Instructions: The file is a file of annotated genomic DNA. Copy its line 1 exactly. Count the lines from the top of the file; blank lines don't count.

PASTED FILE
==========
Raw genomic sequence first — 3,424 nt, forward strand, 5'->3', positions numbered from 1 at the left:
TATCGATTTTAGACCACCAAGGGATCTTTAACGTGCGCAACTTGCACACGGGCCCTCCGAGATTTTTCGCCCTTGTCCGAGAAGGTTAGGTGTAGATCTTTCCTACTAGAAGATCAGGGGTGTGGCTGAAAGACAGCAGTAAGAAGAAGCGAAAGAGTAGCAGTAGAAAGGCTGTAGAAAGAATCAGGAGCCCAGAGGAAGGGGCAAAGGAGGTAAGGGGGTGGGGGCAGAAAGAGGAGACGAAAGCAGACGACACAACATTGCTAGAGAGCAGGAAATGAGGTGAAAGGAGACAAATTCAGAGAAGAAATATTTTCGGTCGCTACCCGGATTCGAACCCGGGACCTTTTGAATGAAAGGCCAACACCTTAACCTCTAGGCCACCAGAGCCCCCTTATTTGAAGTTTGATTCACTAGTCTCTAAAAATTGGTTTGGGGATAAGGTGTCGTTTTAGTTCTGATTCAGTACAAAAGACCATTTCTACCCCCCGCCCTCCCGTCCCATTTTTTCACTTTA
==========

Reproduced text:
Raw genomic sequence first — 3,424 nt, forward strand, 5'->3', positions numbered from 1 at the left: